Resisting arrest is a Class A misdemeanor, which can result in a year in jail and fines of up to $2,500.

Illinois law says that you can be found guilty of a Class 4 felony if your resistance was “the proximate cause of an injury to a peace officer, firefighter, or correctional institution employee.” If that’s the case, you could spend up to 3 years behind bars and end up paying fines of up to $25,000.

What to Do if You’re Charged with Resisting Arrest in Cook, Lake or DuPage Counties

Remember, when you’re charged with resisting arrest, you still have to contend with why police wanted to arrest you in the first place.

There are many ways the prosecutor can approach your case if you’ve resisted arrest. Most people find it incredibly helpful to work with a former prosecutor so they’re covered from all angles. The most important thing is that you use your right to remain silent until you’ve gotten case-specific advice from your attorney; you don’t have to say anything to police or investigators other than, “I want to talk to a lawyer.”

 


Friday, November 14, 2014

How to Access Your Police Record in Cook County

There are many reasons you may need to get a copy of your criminal record, from a meeting with a Chicago criminal defense lawyer to discuss new charges to the expungement of old charges. While every county has a different procedure, it's relatively painless and straightforward in Cook County. 

How to Get Your Police Record in Cook County

It's generally simple to get your police record in Cook County. 

1. Call the police department that processed your arrest. Because some police departments have additional procedures, it's best to call and double-check when you'll be able to come in and get a copy of your record. You'll also need to find out what type of fee the department will charge you for a copy.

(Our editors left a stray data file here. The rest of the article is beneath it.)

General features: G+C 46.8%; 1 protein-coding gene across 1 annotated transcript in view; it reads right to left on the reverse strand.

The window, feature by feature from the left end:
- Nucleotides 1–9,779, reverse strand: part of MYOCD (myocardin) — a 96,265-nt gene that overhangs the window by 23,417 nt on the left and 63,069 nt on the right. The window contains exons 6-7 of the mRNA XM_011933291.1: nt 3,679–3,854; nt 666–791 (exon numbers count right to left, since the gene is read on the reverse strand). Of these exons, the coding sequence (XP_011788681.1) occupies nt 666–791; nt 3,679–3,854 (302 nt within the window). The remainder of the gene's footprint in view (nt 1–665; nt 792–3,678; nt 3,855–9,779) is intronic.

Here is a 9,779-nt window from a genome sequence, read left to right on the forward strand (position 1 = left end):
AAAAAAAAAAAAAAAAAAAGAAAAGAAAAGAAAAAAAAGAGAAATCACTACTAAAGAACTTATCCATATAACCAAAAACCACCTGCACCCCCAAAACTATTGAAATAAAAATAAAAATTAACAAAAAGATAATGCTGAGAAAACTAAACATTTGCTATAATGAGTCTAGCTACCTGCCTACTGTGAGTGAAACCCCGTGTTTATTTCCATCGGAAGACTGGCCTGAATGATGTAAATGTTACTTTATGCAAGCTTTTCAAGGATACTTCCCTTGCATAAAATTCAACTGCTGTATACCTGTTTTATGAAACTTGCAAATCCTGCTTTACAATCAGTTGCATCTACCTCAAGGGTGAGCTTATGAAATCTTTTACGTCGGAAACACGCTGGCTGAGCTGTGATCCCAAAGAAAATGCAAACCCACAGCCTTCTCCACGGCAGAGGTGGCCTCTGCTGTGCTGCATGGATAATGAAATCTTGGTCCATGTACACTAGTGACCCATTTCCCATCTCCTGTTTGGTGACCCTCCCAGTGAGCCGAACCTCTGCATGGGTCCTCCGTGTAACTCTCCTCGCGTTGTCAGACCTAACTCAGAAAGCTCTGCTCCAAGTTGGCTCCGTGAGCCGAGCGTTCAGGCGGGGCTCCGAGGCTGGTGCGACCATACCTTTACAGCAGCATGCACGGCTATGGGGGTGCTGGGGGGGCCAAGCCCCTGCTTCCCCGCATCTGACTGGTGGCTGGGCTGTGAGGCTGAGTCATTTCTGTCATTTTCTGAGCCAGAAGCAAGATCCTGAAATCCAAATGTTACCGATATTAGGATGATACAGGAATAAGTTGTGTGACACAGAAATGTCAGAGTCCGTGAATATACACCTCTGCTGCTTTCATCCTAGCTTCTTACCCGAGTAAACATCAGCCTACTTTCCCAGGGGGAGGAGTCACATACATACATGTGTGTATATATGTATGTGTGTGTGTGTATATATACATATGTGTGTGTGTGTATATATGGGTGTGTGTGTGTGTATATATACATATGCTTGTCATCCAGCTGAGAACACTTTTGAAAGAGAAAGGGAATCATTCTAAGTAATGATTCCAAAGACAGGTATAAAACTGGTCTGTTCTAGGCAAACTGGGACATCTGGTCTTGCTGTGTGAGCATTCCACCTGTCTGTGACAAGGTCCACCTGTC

2. Bring your identification and the fee. Remember, fees are subject to change; that's why it's a good idea to call before you show up. The police department may not take personal checks or credit cards, so be prepared with the type of payment they require.

The police will send your Access and Review form, which you'll be required to fill out, to the Illinois State Police. Within 60 days, the Illinois State Police will send your record to the police department, who will then notify you that your record has arrived.

3. Pick up your criminal record. If you are reviewing your "State Rap Sheet," which comes from the Illinois State Police, you'll need to set up an appointment to see it; if you don't set up that appointment within a month, you'll have to start the whole process over again.

Local and State Rap Sheets: The Difference

You can pick up your criminal record from the Chicago Police and take it home with you. However, if you need your statewide record, it must stay at the police department -- you cannot make copies and you cannot take it with you.

If you're not sure about how this affects your case, talk to your Cook County criminal defense lawyer; he'll be able to give you the guidance you need.

, Chicago criminal defense attorney

 


Sunday, February 3, 2013

Probation Violations: ILDefense.com Blog

 

Are you currently on misdemeanor or felony probation?  If so, the terms of your probation specify that a violation may be filed against you for any perceived non-compliance by the court. 
 
Petitions to violate your probation often occur in Cook County for one of the following reasons:
1. New Charges:  Being arrested and charged with a new offense can be the basis to violate your probation. 
2. Failure to Report:  Not communicating or meeting with your probation officer can also be considered a violation. 
3. Non-Compliance:  Conditions of your sentence such as community service, SWAP, restitution, or drug/alcohol classes must be completed and failing to do so may be a violation. 
 
At the Law Offices of M. Fakhoury, we routinely represent clients charged with violating the terms of their probation.  With offices conveniently located in Skokie and Schaumburg, we are minutes away from almost any court house in Cook County and Chicago. 
 
Call for a free consultation 847-920-4540 or visit us at ILDefense.com